A delegation of Orthodox organizations received a tour of Food Bank of New York City’s massive distribution center in advance of the citywide charity’s distribution of 500,000 free kosher-for-Pesach meals to needy families.
“We were highly impressed, the place is absolutely enormous,” said Rabbi Yosef Rapaport, who attended the event on behalf of Agudath Israel of America. “What is most striking is a sign hanging that says, ‘Every year, one in five New Yorkers eats from this warehouse.’ This year they have reached out to provide food for Pesach and have been eager to find out about the needs of the community, including acceptable hechsherim.”
Food Bank of New York is a non-profit umbrella organization that coordinates government resources as well as raising its own funds to help the city’s poor. It partners with approximately 1,000 charity organizations throughout the five boroughs to fight hunger. Among its members are 44 organizations that provide kosher food.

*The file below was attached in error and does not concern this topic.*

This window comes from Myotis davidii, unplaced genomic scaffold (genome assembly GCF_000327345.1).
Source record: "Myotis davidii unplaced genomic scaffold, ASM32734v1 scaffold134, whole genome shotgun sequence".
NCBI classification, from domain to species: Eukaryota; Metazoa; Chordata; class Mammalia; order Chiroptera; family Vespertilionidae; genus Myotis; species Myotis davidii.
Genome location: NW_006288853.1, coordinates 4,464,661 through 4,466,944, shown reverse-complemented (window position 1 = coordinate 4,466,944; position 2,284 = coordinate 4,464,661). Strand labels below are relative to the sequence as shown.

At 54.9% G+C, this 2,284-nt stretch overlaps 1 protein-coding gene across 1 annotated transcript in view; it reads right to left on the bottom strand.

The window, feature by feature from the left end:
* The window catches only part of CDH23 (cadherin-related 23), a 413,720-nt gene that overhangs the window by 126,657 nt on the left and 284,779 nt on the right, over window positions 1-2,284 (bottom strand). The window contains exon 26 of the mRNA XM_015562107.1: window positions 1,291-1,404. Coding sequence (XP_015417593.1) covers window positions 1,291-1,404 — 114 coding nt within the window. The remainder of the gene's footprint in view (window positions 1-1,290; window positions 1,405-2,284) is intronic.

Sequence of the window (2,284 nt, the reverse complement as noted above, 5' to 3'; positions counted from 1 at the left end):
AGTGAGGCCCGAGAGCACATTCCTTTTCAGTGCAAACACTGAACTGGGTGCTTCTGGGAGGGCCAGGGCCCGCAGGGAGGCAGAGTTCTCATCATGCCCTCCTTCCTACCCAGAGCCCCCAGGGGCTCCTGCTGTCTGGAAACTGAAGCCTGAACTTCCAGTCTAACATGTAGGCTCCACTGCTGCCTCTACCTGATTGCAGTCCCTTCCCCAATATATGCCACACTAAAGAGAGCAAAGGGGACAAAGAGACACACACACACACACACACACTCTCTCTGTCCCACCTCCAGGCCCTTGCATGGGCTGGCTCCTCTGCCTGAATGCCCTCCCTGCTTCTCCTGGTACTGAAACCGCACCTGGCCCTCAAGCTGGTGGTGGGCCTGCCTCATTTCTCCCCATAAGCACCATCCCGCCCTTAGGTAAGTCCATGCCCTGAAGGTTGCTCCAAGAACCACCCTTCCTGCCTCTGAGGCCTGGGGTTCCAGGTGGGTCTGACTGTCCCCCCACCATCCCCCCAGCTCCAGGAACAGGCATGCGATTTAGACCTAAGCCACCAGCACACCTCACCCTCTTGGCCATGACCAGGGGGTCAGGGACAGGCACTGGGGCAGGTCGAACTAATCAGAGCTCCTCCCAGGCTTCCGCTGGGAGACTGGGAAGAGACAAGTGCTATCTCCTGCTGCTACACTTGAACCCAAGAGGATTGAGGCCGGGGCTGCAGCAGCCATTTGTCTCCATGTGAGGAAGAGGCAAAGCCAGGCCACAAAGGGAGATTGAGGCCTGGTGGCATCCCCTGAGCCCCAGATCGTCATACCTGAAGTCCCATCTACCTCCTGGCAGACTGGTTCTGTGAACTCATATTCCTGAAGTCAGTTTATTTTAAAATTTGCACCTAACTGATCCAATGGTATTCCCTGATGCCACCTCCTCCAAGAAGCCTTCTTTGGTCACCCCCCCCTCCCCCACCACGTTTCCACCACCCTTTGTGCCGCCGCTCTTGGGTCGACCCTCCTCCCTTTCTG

Representatives of Agudath Israel, the Orthodox Union, Masbia and others were shown the inner workings of what is the nation’s largest hunger-relief operation. In addition to the sheer scope of the operation, visitors said they were overwhelmed by the massive stores of Pesach staples that have been prepared for distribution.
“They showed us a refrigerator with what looked like a half block’s worth of eggs, a freezer with shelves upon shelves of Agri chickens, and a whole selection of Leiber’s products” said Alexander Rapaport, director of Masbia. “They have made a huge commitment to help meet the needs of Pesach and of the frum community in general. They deserve a tremendous amount of credit.”
Food Bank’s new initiative comes on the heels of a recent policy change enacted by Human Recourses Administration Commissioner, Steven Banks, allowing kosher soup kitchens and food pantries to substitute alternative items for non-kosher meats offered by city agencies. The shift came as a result of a meeting arranged by Rabbi Shmuel Lefkowitz of Agudath Israel and was attended by representatives of the Food Bank as well.
Sources involved in the issue said that the meeting had drawn attention to the subject of Jewish poverty and sparked this initiative.